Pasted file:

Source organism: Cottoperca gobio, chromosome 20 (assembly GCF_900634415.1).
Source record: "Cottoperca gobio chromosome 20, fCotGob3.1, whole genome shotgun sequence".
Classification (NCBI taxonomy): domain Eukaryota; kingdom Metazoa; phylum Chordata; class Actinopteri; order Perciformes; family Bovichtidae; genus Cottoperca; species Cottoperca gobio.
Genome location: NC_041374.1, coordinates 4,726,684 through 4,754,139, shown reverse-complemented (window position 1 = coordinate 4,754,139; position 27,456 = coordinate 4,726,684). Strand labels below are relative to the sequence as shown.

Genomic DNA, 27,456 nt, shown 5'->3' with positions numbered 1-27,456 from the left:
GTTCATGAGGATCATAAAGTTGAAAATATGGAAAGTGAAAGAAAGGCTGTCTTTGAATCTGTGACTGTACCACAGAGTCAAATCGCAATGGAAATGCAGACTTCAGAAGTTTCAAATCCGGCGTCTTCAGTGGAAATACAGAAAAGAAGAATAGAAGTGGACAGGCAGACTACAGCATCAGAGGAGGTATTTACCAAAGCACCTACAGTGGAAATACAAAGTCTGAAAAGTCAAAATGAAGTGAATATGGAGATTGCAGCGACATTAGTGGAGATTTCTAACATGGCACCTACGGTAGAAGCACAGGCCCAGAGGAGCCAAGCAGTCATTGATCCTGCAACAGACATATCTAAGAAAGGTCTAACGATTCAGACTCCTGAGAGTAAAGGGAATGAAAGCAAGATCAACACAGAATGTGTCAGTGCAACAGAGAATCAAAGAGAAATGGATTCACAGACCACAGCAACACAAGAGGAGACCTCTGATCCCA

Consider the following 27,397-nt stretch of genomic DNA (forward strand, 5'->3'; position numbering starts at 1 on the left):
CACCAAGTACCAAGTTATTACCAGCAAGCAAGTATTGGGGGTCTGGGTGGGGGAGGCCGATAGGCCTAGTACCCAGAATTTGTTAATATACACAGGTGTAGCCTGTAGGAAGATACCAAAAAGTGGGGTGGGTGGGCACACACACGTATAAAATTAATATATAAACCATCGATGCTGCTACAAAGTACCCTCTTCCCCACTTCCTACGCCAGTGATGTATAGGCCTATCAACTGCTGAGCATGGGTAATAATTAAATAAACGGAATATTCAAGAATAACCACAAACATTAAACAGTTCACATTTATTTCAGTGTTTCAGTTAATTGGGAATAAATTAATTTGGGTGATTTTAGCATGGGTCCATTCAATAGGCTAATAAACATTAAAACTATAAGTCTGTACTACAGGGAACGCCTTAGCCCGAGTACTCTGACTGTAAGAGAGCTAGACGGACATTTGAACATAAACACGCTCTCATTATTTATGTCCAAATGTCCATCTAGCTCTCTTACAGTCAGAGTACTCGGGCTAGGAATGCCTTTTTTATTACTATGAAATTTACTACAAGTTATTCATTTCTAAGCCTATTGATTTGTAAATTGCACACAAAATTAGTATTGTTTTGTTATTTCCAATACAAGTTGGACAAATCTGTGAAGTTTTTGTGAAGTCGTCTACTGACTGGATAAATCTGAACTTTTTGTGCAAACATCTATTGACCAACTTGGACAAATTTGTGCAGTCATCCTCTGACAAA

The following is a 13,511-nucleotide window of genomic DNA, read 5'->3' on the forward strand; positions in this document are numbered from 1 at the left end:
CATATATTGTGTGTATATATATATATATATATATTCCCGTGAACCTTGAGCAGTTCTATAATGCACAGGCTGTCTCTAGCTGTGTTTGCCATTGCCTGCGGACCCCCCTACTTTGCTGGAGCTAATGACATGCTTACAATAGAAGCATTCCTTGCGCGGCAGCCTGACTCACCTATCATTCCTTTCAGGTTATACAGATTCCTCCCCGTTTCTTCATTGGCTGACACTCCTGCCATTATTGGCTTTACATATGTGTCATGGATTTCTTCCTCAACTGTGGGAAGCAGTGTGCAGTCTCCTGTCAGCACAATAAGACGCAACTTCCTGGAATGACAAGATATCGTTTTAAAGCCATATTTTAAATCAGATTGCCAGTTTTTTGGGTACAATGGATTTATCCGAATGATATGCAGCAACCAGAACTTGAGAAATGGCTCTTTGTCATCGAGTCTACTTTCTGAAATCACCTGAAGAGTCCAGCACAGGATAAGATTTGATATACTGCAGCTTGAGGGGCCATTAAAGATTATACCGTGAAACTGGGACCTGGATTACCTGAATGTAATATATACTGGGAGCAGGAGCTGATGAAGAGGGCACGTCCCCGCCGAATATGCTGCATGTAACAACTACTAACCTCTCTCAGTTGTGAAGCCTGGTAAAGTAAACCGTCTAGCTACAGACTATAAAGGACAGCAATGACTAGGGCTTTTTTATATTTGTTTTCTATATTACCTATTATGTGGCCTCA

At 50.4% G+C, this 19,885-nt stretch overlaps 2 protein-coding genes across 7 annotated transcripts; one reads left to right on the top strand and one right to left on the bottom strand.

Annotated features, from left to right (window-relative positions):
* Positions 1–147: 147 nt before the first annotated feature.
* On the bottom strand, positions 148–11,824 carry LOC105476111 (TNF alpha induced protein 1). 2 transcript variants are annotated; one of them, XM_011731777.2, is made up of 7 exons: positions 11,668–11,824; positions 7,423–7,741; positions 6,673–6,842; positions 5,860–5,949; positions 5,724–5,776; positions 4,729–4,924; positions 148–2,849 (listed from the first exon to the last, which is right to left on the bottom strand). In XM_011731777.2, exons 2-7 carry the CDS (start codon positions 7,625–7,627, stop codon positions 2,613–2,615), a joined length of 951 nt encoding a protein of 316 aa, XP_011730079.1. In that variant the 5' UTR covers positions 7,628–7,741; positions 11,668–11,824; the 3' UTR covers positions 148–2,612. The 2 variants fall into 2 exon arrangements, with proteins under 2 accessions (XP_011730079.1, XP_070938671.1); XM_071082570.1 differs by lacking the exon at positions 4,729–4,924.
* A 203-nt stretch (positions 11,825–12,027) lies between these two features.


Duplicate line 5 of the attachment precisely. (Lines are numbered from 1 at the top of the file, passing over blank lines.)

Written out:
Genomic DNA, 27,456 nt, shown 5'->3' with positions numbered 1-27,456 from the left: